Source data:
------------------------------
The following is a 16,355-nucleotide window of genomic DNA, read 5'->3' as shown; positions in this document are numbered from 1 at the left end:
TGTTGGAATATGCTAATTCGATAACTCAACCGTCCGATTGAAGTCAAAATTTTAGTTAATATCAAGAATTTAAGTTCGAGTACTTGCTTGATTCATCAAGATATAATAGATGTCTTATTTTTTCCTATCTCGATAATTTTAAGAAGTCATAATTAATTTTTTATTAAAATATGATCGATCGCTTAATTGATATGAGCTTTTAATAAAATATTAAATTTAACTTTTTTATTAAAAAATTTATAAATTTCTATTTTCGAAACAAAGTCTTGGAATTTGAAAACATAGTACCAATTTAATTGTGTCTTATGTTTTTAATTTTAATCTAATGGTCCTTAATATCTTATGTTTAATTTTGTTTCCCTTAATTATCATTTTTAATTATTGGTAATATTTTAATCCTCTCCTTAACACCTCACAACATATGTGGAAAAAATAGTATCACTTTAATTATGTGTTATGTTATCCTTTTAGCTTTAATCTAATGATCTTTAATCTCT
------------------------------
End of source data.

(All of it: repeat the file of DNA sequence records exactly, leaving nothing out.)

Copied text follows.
The following is a 16,355-nucleotide window of genomic DNA, read 5'->3' as shown; positions in this document are numbered from 1 at the left end:
TGTTGGAATATGCTAATTCGATAACTCAACCGTCCGATTGAAGTCAAAATTTTAGTTAATATCAAGAATTTAAGTTCGAGTACTTGCTTGATTCATCAAGATATAATAGATGTCTTATTTTTTCCTATCTCGATAATTTTAAGAAGTCATAATTAATTTTTTATTAAAATATGATCGATCGCTTAATTGATATGAGCTTTTAATAAAATATTAAATTTAACTTTTTTATTAAAAAATTTATAAATTTCTATTTTCGAAACAAAGTCTTGGAATTTGAAAACATAGTACCAATTTAATTGTGTCTTATGTTTTTAATTTTAATCTAATGGTCCTTAATATCTTATGTTTAATTTTGTTTCCCTTAATTATCATTTTTAATTATTGGTAATATTTTAATCCTCTCCTTAACACCTCACAACATATGTGGAAAAAATAGTATCACTTTAATTATGTGTTATGTTATCCTTTTAGCTTTAATCTAATGATCTTTAATCTCT